'Z' is for Zinc Deficiency: Health, Nutrition & Supplements A to Z

'Z' is for Zinc Deficiency: Health, Nutrition & Supplements A to Z

Published by Wonder Laboratories on Sep 12th 2018

Now we come to the end of the first round in our A-to-Z series, which brings us to one of the more interesting topics when it comes to health and supplementation. Nowadays, when we think of zinc, one of the minerals essential to our bodies, we think of those lozenges we are advised to start taking when we feel a cold coming on, with zinc ranking right up there with vitamin C when it comes to dealing with colds. But there is much more to zinc than just cold prevention, and its importance to your health hits home when you have a zinc deficiency. All sorts of things can go awry with your body – maybe not life threatening, yet there are some things that can happen with our bodies that will get our attention; such as loss of hair from atop your head or being stuck with scrapes or wounds that just don't seem to want to heal. A zinc deficiency really isn't an equal-opportunity condition; those who are most susceptible are older adults and infants who are breastfeeding, per Women who are pregnant also need more zinc than usual – which experts say is 40 milligrams a day for an adult – because the zinc in their own bodies is needed to help the developing baby; a shortage of zinc in a growing child can stunt growth, as touched on later in this piece.

Signs of Possible Zinc Deficiency

A proper diagnosis of a zinc deficiency can be difficult because about 90 percent of the zinc in your body is stored in the muscle and bone tissue, per, with only trace amounts found among the cells in your body – even when you are fully stocked up on zinc, making it difficult for a typical blood test to detect a deficiency. To get a more accurate reading, your physician might call for a blood plasma test, a urine test, or even a test of a strand of your hair. Keep in mind that your body uses zinc primarily for regulating metabolism function, sustaining the immune system – which is key to warding off infections, and for producing cells, which is directly related to human development/growth and creating DNA. Following are some of the symptoms of a zinc deficiency:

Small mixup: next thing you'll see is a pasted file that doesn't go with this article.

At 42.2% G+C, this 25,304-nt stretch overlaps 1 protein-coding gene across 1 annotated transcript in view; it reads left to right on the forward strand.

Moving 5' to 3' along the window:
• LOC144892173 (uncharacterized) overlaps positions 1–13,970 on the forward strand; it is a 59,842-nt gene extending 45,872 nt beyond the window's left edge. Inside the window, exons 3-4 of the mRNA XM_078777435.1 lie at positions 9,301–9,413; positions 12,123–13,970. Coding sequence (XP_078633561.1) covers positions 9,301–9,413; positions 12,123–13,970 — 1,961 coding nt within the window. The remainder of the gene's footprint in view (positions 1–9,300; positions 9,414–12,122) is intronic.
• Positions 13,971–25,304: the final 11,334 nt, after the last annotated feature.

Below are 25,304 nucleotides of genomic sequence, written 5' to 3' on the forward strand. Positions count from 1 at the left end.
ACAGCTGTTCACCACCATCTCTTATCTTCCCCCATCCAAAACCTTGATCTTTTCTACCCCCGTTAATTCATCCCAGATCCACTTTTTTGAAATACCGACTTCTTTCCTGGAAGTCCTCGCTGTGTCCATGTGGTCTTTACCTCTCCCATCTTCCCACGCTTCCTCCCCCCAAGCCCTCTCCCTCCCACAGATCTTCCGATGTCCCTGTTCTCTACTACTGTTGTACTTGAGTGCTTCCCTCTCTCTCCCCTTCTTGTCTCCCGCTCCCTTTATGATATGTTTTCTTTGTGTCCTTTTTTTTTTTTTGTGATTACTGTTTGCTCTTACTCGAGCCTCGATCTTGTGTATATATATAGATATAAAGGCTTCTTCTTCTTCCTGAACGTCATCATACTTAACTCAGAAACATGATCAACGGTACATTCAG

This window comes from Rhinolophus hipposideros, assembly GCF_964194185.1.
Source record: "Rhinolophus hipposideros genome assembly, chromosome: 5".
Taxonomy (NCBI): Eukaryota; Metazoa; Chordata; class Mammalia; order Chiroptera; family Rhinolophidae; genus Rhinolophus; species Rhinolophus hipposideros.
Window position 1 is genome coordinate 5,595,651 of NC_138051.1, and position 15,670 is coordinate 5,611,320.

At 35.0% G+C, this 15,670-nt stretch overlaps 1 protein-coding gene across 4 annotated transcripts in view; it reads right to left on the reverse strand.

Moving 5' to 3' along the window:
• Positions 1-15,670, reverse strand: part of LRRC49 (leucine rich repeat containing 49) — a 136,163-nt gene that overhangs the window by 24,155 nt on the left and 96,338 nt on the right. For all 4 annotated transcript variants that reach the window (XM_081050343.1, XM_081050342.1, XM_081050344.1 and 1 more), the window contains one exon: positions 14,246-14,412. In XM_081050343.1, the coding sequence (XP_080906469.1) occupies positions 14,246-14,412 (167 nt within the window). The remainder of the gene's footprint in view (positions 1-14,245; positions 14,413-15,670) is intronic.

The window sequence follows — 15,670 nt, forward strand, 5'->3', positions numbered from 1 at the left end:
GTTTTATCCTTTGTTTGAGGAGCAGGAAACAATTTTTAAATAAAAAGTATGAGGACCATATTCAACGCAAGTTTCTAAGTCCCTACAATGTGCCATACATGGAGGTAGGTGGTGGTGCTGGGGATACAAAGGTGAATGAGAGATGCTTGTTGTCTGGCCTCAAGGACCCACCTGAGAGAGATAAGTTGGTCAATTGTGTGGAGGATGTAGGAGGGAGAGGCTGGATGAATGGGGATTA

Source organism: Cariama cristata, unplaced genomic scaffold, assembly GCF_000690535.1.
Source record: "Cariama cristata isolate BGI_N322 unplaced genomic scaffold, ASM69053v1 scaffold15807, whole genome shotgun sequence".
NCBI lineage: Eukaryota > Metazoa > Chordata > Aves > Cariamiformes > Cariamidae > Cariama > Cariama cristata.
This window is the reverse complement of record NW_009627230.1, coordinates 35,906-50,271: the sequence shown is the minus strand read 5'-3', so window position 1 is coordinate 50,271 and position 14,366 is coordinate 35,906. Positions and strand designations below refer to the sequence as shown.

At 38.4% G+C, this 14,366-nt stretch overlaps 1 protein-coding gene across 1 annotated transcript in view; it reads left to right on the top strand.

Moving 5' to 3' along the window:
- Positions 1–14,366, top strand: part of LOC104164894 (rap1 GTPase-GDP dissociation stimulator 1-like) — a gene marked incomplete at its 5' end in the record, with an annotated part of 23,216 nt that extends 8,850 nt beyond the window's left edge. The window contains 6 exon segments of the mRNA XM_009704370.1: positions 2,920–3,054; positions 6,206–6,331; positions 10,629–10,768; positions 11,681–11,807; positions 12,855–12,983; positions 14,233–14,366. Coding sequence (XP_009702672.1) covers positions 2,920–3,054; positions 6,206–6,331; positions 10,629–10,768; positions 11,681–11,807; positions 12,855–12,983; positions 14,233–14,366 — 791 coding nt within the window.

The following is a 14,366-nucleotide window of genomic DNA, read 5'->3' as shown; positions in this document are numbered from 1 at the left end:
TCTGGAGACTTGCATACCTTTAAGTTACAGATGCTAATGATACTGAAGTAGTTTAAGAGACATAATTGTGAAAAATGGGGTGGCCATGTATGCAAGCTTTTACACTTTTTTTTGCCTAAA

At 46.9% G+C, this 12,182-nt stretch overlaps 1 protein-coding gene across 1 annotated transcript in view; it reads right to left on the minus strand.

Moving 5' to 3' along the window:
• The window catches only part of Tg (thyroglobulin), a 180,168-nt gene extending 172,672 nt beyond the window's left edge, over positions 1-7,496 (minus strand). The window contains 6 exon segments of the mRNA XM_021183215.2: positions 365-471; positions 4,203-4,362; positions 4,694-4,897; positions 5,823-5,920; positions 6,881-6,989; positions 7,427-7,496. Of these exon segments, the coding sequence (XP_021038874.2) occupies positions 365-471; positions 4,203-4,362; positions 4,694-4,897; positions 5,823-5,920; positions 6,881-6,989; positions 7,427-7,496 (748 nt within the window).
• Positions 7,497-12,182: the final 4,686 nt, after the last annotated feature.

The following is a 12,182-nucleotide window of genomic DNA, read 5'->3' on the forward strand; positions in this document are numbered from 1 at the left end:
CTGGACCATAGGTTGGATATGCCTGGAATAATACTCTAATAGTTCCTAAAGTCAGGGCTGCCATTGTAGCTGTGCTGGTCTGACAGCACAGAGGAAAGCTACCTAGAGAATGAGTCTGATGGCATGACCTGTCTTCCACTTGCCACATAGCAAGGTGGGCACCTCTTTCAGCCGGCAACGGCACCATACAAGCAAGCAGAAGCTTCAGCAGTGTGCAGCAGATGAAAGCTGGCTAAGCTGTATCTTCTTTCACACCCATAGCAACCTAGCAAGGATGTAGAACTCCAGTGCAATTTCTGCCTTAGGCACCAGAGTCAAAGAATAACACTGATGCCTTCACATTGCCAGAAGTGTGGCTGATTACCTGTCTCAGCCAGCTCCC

• Bald patches on head. Low levels of zinc can cause your hair to fall out, per But this is in severe cases, and there could be other factors involved.
  • Acne on the face. Zinc's anti-inflammatory characteristics may help in diminishing the amount of skin oils and bacteria that can make unwanted acne sprout up.
  • Wounds won't heal. Scrapes, too. They take longer to heal when you are short on zinc because of zinc's role in generating cell growth and body development – that includes skin tissue.
  • Worsening vision. Your eyes, most noticeably the retinas, have high concentrations of zinc, so keeping plenty of zinc around is paramount to maintaining excellent vision.
  • Food taste is lacking. This goes along with loss of appetite. Per, zinc contributes to how our senses work, and that encompasses taste and smell. Research has demonstrated that oral zinc appears to stimulate a part of your brain that regulates food intake, and taste plays a factor in that.
  • Stunted growth, especially in children. This is rare in America, where children generally get plenty of zinc in their diets, with meat and poultry each serving up a fair amount of zinc.
  • Sleep issues. Note that zinc is needed to make melatonin, a compound that helps us sleep, per
  • Lack of mental clarity. Also called brain fog, and even your memory can take a dip with a dip in zinc. Lack of alertness can be an issue, too.
  • Food metabolism/nutrient absorption. Gut health along with that. Yup, a lack of zinc can put a damper on your gastrointestinal process.
  • Low libido. That's right, a lack of interest in sex.

Zinc's Health Benefits

Well, we already know that having a sufficient amount of zinc in your body will go a long way toward helping you avoid those aforementioned pitfalls of a deficiency, so let's look at the plus side of zinc, the benefits it can bring to the table:
  • Bolster immunity and preventing colds, or at least shortening them. There is evidence, per, that zinc lozenges or syrup taken within 24 hours of the arrival of cold symptoms can shorten the duration of a cold.
  • Oral zinc use might slow the progression of age-related macular degeneration, which can adversely affect your eyesight.
  • It might reduce the symptoms of diarrhea in children.

Food Sources of Zinc

Here are some foods you might want to make sure are in your diet as they are known for being healthy sources of zinc, per
  • Red meat
  • Oysters
  • Wheat germ
  • Wild rice
  • Poultry (chicken, etc.)
  • Seeds

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